To achieve this in the UK, for example, emissions would have to be reduced by 100% of the 1990 levels. This can be done in a variety of ways, including actions taken by individuals as well as industry. The target applies to all industry sectors from aerospace to power generation, and can be broadly be broken down into four main methods:
- Removal of carbon from the atmosphere
- Improving energy efficiency in buildings
- Electrification of transport
- Decarbonisation of power
The difference between these approaches is that the first aims to reduce the existing amount of greenhouse gas through methods such as air capture or reforestation, while the other three aim to reduce or offset the amount of greenhouse gases that are produced.
Net zero can only be achieved by removing carbon from the atmosphere as well as reducing the amount that is produced. Planting trees that absorb and store carbon is one easy method to achieve this, but other methods include carbon capture and storage (CCS), which takes carbon emissions from the air and stores them in the ground.
Improving the energy efficiency of buildings will also have a large impact on reaching net zero. In the UK, this primarily means removing carbon from heating, but other nations will investigate matters such as air conditioning, depending on climate. Alternative energy sources can help with these problems as can factors such as improved insulation and energy efficiency in buildings.
Transport is the single largest source of greenhouse gas emissions and these continue to rise. Replacing conventional petrol and diesel vehicles with electric vehicles (EV) is a clear example of how transport can be made environmentally friendly. Emissions from transport can also be reduced through means such as light-weighting, which means the use of lighter components in order to reduce fuel consumption.
The decarbonisation of power requires the greater adoption of renewable and clean energy sources. For the UK, this primarily involves the use of wind power. Current figures show that the UK has 8GW of offshore wind capacity, but it is estimated that this will need to be increased by 5-10GW per year for the next 30 years to meet the targets by 2050.
As of June 2020, twenty countries and regions have adopted net zero targets. These include Austria, Bhutan, Costa Rica, Denmark, the European Union, Fiji, Finland, France, Hungary, Iceland, Japan, the Marshall Islands, New Zealand, Norway, Portugal, Singapore, Slovenia, Sweden, Switzerland and the United Kingdom.
There are some notable absences from this list, including The United States, Australia, and the Arab states of the Persian Gulf. However, smaller economies in these nations have committed to the goal of net zero, such as California, New York, and Hawaii in the USA and New South Wales, Victoria, and Queensland in Australia.
The nations committed to net zero equals 17% of global GDP and even this does not mean it will be achieved. However, it is hoped that more nations will be influenced to commit. They may be influenced by leadership, technology and innovation as well as through the application of pressure such as a Carbon Border Tax Adjustment, whereby taxes are levied on imports from countries with no carbon price.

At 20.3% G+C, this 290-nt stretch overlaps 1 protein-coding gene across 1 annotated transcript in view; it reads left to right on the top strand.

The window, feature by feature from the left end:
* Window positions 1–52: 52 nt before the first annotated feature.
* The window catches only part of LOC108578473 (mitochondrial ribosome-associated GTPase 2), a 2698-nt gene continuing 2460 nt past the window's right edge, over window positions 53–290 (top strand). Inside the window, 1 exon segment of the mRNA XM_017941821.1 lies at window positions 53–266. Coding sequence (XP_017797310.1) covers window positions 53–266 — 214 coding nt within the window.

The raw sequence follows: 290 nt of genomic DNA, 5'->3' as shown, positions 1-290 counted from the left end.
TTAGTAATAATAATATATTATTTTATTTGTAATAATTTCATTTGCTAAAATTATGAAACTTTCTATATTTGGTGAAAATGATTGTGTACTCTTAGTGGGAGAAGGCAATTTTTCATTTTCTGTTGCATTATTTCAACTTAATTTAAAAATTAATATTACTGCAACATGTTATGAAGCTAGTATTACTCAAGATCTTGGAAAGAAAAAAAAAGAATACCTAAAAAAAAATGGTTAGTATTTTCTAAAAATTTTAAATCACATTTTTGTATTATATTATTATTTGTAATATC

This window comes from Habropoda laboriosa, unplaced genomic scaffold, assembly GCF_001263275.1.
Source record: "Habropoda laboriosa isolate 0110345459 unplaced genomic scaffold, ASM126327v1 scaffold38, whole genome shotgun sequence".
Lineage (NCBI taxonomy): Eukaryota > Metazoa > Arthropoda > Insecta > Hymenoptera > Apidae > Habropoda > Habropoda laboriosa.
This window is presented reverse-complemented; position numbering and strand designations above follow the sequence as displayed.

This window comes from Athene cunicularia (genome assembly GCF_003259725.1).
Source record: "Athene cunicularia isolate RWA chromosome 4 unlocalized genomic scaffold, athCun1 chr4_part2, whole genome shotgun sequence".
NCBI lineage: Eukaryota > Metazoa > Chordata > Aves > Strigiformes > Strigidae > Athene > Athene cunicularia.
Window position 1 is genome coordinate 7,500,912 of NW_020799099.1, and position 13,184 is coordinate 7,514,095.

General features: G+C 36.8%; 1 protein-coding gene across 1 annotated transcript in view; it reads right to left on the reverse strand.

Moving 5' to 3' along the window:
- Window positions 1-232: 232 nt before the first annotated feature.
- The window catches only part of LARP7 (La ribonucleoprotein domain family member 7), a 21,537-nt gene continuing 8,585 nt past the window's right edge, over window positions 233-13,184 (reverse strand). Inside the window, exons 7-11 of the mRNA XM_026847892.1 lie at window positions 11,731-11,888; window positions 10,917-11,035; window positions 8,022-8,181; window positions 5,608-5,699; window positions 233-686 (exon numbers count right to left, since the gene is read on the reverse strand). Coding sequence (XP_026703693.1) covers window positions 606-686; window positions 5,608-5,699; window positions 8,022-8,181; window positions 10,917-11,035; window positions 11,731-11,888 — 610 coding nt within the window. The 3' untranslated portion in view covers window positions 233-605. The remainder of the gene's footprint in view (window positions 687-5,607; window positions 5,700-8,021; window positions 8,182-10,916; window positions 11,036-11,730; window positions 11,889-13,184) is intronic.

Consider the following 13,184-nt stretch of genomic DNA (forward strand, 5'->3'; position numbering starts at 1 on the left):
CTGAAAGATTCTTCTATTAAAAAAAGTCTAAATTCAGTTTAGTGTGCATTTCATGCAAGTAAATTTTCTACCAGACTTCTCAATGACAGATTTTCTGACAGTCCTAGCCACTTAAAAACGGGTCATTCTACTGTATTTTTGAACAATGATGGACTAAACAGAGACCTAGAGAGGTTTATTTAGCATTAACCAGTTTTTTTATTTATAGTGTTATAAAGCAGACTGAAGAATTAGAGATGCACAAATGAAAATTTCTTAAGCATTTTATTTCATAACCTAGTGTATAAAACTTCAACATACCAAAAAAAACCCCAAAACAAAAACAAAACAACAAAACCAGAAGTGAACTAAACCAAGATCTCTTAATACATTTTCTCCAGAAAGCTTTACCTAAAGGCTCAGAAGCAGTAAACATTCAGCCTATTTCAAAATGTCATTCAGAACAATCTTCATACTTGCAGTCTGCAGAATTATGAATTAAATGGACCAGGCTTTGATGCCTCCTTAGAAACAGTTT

TWI Industry Projects
TWI’s work with our Industrial Members frequently ties in with the push towards net zero as our experts are called upon to offer support across industry sectors.
We have been supporting the transport and construction industries in the move towards electrification as a greener alternative to combustion engines. This includes a great deal of work developing battery solutions for electric vehicles.
Our work in electrification is complemented by the research and development undertaken in the field of materials and lightweighting for vehicle manufacturers. Lighter vehicles require less energy to power, and our aluminium expertise has been widely exploited by industry. Lightweighting is also an integral benefit from our work with the Surflow Project, which allows for the replacement of wiring systems with a composite data highway for data transmission. Meanwhile, in the marine sector, the Fibreship Project saw TWI collaborate on the development of composites for shipbuilding.
The power sector is another area where TWI has been influential in promoting work that should offer environmental benefits. This work ranges from developing geothermal energy solutions to addressing the challenges of offshore wind and the promotion of clean and efficient nuclear energy through small modular reactors (SMR).
The UK government has highlighted a number of industrial priorities based upon a wider UK Industrial Strategy. These trending topics don’t just seek to advance UK industry in key areas, but also include initiatives that directly impact on net zero, such as electrification.
Aside from wider government initiatives, TWI has also shown support on a more local level, including a recently launched funded innovation development scheme for SMEs in the Tees Valley, with the aim of bringing innovative products to market.
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